Shares were mostly higher in Asia on Monday after a report Friday showed resilience in the U.S. jobs market.
Benchmarks rose in Tokyo and Seoul but fell in Shanghai. Markets were closed in Hong Kong and Sydney after last week ended with Good Friday holidays in many countries. U.S. futures were mixed and oil prices declined.
The highly anticipated report on U.S. employment showed hiring slowed more than expected but remained steady last month.
Friday’s jobs report showed that American employers added 236,000 jobs last month, a slowdown from February’s 326,000 and slightly below economists’ expectations. Wages, meanwhile, grew 0.3% from February to match expectations. But year-over-year wage gains slowed to 4.2% from 4.6%.
Asian central banks are also struggling to steer the delicate course of curbing inflation while avoiding putting economies into recession.
In Asian trading Monday, Tokyo’s Nikkei 225 index added 0.4% to 27,629.25. In Seoul, the Kospi surged 0.9% to 2,512.28
The Shanghai Composite index gave up early gains, losing 0.2% to 3,322.58. Shares rose in Taiwan but fell in Southeast Asia.
The Federal Reserve faces a tough decision over whether to raise interest rates to drive down inflation that’s still high or hold off given signs of a slowing economy.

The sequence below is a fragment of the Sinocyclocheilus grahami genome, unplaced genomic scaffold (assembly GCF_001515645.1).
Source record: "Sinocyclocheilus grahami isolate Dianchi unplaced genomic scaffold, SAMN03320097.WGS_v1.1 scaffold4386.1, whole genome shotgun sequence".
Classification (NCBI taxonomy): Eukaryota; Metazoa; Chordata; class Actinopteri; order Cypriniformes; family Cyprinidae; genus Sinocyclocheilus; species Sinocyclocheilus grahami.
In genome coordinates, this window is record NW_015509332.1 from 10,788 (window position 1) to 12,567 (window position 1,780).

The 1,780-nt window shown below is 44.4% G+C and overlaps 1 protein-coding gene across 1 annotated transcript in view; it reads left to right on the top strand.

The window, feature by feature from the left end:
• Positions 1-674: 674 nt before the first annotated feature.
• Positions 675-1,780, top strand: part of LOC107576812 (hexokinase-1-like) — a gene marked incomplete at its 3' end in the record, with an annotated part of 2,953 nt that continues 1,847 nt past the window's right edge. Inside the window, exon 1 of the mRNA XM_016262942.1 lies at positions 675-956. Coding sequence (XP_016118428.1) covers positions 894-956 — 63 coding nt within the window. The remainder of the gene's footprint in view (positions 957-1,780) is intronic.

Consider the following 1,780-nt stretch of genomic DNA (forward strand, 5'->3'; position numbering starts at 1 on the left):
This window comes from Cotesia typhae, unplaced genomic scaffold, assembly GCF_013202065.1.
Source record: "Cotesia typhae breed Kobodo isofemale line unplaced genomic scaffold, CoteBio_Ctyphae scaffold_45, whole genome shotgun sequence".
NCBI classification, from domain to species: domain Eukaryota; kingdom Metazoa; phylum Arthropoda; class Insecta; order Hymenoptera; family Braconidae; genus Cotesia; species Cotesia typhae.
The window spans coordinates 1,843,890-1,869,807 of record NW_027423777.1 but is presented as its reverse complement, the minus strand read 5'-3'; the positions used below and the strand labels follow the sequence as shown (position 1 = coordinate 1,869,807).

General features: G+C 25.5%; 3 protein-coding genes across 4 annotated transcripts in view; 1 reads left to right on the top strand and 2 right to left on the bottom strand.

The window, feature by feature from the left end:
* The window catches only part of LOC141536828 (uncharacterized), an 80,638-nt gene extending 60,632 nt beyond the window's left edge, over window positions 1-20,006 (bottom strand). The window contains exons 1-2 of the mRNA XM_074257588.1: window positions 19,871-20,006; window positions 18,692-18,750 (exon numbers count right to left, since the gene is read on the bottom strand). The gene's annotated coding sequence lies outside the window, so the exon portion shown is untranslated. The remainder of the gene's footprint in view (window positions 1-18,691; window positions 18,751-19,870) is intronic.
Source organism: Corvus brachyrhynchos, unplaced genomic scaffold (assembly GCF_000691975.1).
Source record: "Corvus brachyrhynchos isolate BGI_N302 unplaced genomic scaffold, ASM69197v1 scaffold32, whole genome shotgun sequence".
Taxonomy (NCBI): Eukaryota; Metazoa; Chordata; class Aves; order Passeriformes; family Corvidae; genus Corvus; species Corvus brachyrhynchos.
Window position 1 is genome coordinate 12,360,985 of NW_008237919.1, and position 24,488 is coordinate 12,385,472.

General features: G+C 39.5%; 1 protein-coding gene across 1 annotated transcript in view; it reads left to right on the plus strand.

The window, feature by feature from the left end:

“I suspect we are entering the peak uncertainty phase around the Fed’s next move as investors debate if credit tightening from financial stress will be enough to warrant cuts or if we are heading for more hikes,” Stephen Innes of SPI Asset Management said in a commentary.
The U.S. stock market was closed in observance of Good Friday, as were many markets across Europe. That left the U.S. bond market as one of the few open to react to the latest jobs update.
The immediate reaction from the bond market seemed to lean toward another hike. Not only did yields rise for Treasurys, so did bets for the Fed to raise rates by another quarter of a percentage point in May at its next meeting.
The yield on the 10-year Treasury climbed to 3.40% from 3.30% late Thursday. It was at 3.37% early Monday.
A cooler job market is exactly what the Fed is trying to achieve. Raising rates is one of the Fed’s most effective ways to undercut inflation, but it’s a notoriously blunt tool that works only by slowing the entire economy. That raises the risk of a recession and hurts prices for stocks, bonds and other investments.
More data are coming this week, with the latest monthly update on prices consumers are paying on Wednesday. Economists expect it to show inflation slowing but well above the Fed’s target.
Many economists see a recession later this year as likely. But some say a narrow possibility still exists where the Fed could raise rates just enough to get inflation fully under control without causing a severe recession.
In other trading, U.S. benchmark crude shed 3 cents to $80.67 per barrel in electronic trading on the New York Mercantile Exchange. Brent crude, the international standard, lost 9 cents to $85.03 per barrel.
The dollar rose to 132.69 Japanese yen from 132.16 yen. The euro slipped to $1.0892 from $1.0902.